Last Updated on May 8, 2015, by eNotes Editorial. Word Count: 250
Titus’s palace. Residence of Roman emperor Titus in Rome. Although such a place existed, the play’s action takes place entirely within a fictional chamber between the apartments of Titus and those of Bérénice, the queen of Palestine. The halls of the palace are described as furnished with splendor and so, therefore, is this chamber. It is stately and withdrawn from the rest of the palace so that Titus and Bérénice can meet privately. It has three doors, one to Titus’s apartments, another to Bérénice’s, and a third for the entrance and exit of other characters. There is at least one chair or couch here, and it is decorated with festoons in which the names of Titus and Bérénice are intertwined.
*Palestine. Eastern Mediterranean country, between Syria in the North and Arabia in the south—both of which Titus adds to Palestine’s territory as compensation for casting Bérénice aside. Palestine is subject to Roman rule. Bérénice is its queen and Agrippa, her brother, is king. Judea is the southern part of Palestine. Titus and Antiochus fought together to subdue a triple-walled city. This is probably Jerusalem.
*Commagene (kahm-ah-JEE-nee). Small province on the west bank of the Euphrates River in northeastern Syria that was annexed by Rome. It is bounded by Cilicia to the west, and this territory is given to Antiochus, king of Commagene, to add to his governance.
Last Updated on May 8, 2015, by eNotes Editorial. Word Count: 240
Abraham, Claude. Jean Racine. Boston: Twayne, 1977. An excellent general introduction to Racine’s plays as well as an annotated bibliography of important critical studies. Examines the psychological depth of Bérénice and develops the not totally convincing argument that Bérénice is a “self-centered” and “arrogant” character.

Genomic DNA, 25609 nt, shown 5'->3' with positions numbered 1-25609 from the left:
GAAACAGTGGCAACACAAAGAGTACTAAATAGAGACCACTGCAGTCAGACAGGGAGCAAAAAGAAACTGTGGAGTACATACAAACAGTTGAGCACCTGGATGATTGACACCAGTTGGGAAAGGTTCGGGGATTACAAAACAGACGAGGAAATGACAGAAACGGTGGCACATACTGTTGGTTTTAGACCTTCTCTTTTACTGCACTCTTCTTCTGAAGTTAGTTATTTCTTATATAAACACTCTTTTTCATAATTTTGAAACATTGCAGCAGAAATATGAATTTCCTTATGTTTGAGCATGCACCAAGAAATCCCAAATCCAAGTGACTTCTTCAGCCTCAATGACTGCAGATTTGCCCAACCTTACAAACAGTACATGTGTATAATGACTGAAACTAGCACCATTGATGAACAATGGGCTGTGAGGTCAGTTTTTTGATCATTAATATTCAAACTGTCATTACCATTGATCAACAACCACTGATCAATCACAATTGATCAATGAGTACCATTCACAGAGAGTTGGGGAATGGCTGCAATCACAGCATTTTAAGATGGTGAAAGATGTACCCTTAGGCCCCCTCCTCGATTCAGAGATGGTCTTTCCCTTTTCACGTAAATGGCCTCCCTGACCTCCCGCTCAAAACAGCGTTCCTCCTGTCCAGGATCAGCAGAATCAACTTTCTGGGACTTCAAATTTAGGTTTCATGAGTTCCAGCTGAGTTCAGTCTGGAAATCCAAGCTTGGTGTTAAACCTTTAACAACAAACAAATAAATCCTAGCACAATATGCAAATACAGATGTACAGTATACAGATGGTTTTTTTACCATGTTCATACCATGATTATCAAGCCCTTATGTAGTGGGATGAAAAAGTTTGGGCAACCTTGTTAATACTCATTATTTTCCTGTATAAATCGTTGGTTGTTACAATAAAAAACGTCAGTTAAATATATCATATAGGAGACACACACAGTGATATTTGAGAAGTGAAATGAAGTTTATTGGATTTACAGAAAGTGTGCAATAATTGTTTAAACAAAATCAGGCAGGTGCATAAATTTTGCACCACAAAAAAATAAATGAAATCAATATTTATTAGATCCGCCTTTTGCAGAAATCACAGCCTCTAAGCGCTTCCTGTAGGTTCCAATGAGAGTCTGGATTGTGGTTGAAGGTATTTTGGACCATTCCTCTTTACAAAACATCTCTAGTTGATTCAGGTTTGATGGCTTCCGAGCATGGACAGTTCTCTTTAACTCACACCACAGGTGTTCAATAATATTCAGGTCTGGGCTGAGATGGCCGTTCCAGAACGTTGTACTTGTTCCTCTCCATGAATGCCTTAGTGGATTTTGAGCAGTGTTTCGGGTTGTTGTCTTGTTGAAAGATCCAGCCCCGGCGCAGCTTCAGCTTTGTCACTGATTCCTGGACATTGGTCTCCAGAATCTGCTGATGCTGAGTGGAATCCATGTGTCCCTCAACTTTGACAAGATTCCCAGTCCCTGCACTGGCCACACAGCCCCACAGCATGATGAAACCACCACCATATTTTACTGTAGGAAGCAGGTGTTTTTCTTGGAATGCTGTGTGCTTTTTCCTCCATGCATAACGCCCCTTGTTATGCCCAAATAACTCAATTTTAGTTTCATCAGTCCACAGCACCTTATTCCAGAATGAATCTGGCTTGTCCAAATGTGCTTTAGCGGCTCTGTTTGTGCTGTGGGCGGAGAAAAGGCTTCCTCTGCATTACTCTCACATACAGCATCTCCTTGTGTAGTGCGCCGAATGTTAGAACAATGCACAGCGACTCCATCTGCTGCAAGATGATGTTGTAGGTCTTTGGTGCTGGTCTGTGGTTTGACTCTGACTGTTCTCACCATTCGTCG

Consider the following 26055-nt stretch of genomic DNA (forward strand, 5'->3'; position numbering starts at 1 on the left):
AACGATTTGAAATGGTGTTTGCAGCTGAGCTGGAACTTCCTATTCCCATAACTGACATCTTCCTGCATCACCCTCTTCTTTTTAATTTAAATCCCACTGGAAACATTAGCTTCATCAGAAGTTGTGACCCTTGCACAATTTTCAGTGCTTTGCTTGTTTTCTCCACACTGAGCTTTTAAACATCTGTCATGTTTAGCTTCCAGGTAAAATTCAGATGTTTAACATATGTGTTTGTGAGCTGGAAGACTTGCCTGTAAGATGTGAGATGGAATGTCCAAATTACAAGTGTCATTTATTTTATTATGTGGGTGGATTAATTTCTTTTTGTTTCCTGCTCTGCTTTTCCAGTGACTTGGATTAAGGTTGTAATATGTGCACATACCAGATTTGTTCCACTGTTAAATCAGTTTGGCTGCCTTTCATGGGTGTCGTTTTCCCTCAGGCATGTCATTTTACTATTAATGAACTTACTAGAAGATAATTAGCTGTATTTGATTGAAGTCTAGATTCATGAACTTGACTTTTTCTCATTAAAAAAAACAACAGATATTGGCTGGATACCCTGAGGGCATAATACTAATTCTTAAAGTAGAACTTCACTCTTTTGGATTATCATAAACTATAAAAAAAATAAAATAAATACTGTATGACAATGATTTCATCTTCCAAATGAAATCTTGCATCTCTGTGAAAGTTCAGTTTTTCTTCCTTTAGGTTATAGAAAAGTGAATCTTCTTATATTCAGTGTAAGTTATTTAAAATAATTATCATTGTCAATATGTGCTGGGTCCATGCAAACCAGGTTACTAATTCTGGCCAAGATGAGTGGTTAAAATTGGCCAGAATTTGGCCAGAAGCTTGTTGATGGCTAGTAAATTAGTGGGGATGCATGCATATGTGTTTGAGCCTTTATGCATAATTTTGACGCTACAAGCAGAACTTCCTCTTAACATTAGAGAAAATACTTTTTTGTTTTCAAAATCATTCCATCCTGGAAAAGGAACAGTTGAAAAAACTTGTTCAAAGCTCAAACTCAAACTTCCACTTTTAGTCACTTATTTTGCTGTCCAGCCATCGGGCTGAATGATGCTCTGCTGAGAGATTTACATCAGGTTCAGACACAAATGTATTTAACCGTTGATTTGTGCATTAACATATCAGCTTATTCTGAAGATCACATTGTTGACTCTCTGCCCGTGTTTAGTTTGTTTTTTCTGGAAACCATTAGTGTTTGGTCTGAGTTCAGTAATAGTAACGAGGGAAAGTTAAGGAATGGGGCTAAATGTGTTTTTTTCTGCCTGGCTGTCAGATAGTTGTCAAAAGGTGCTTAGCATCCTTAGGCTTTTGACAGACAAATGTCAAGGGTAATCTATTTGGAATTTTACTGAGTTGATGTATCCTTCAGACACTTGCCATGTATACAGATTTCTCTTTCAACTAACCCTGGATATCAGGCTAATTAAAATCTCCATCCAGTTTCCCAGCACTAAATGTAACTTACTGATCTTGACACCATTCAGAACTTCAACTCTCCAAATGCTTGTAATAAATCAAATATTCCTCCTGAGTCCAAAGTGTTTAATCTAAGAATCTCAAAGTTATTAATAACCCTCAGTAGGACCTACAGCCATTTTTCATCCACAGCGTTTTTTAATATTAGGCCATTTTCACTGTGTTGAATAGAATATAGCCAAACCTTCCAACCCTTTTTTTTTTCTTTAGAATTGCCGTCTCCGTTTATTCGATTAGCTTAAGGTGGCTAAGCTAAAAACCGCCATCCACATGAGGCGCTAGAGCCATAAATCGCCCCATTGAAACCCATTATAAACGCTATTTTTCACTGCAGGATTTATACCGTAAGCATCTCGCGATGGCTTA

Barthes, Roland. On Racine. Translated by Richard Howard. New York: Hill & Wang, 1964. Examines the importance of love, violence, and heroism in Racine’s tragedies. Argues persuasively that Bérénice is consumed with her love for Titus, whereas the emperor is unwilling to accept the dominance of passion in his life.
Cloonan, William J. Racine’s Theatre: The Politics of Love. University, Miss.: Romance Monographs, 1977. Examines the political motivation for Titus’ decision not to marry Bérénice and suggests that the emperor no longer loves Bérénice as passionately as he once did. Argues that Bérénice is a much more sympathetic character than Titus.
Knapp, Bettina L. Jean Racine: Mythos and Renewal in Modern Theater. University: University of Alabama Press, 1971. Contains a fascinating Jungian interpretation of Racine’s tragedies. Describes and extraordinary psychological complexity of Titus and Bérénice.
Weinber, Bernard. The Art of Jean Racine. Chicago: University of Chicago Press, 1963. Analyzes the evolution of Racine’s skill as a tragic playwright. The chapter on Bérénice explores the evocative power of Racine’s refined verse and his artistry in using a simple plot.